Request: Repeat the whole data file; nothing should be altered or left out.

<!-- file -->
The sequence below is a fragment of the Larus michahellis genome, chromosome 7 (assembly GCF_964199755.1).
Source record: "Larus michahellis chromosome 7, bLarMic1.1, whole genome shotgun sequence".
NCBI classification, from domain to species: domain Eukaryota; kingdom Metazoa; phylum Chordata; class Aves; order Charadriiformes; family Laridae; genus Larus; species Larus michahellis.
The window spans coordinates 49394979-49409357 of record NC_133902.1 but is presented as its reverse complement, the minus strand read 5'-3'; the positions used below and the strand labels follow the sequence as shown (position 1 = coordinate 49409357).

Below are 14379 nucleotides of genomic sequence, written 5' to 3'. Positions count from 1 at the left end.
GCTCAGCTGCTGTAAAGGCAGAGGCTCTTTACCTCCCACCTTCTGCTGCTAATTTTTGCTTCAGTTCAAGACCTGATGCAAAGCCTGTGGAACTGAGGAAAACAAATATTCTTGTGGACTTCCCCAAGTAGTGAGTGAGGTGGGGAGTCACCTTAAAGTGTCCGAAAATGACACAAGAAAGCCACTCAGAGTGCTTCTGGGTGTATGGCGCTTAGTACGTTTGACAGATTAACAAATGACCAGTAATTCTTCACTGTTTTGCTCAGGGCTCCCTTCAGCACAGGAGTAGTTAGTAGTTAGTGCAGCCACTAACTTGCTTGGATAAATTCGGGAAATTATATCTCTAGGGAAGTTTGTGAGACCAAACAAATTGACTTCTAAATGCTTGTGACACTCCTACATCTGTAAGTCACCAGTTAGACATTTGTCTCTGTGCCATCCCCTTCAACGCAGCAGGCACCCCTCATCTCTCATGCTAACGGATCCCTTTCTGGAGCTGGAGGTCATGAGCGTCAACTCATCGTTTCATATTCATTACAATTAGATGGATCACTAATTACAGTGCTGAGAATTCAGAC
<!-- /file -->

The sequence below is a fragment of the Larus michahellis genome, chromosome 7 (assembly GCF_964199755.1).
Source record: "Larus michahellis chromosome 7, bLarMic1.1, whole genome shotgun sequence".
NCBI classification, from domain to species: domain Eukaryota; kingdom Metazoa; phylum Chordata; class Aves; order Charadriiformes; family Laridae; genus Larus; species Larus michahellis.
The window spans coordinates 49394979-49409357 of record NC_133902.1 but is presented as its reverse complement, the minus strand read 5'-3'; the positions used below and the strand labels follow the sequence as shown (position 1 = coordinate 49409357).

Below are 14379 nucleotides of genomic sequence, written 5' to 3'. Positions count from 1 at the left end.
GCTCAGCTGCTGTAAAGGCAGAGGCTCTTTACCTCCCACCTTCTGCTGCTAATTTTTGCTTCAGTTCAAGACCTGATGCAAAGCCTGTGGAACTGAGGAAAACAAATATTCTTGTGGACTTCCCCAAGTAGTGAGTGAGGTGGGGAGTCACCTTAAAGTGTCCGAAAATGACACAAGAAAGCCACTCAGAGTGCTTCTGGGTGTATGGCGCTTAGTACGTTTGACAGATTAACAAATGACCAGTAATTCTTCACTGTTTTGCTCAGGGCTCCCTTCAGCACAGGAGTAGTTAGTAGTTAGTGCAGCCACTAACTTGCTTGGATAAATTCGGGAAATTATATCTCTAGGGAAGTTTGTGAGACCAAACAAATTGACTTCTAAATGCTTGTGACACTCCTACATCTGTAAGTCACCAGTTAGACATTTGTCTCTGTGCCATCCCCTTCAACGCAGCAGGCACCCCTCATCTCTCATGCTAACGGATCCCTTTCTGGAGCTGGAGGTCATGAGCGTCAACTCATCGTTTCATATTCATTACAATTAGATGGATCACTAATTACAGTGCTGAGAATTCAGAC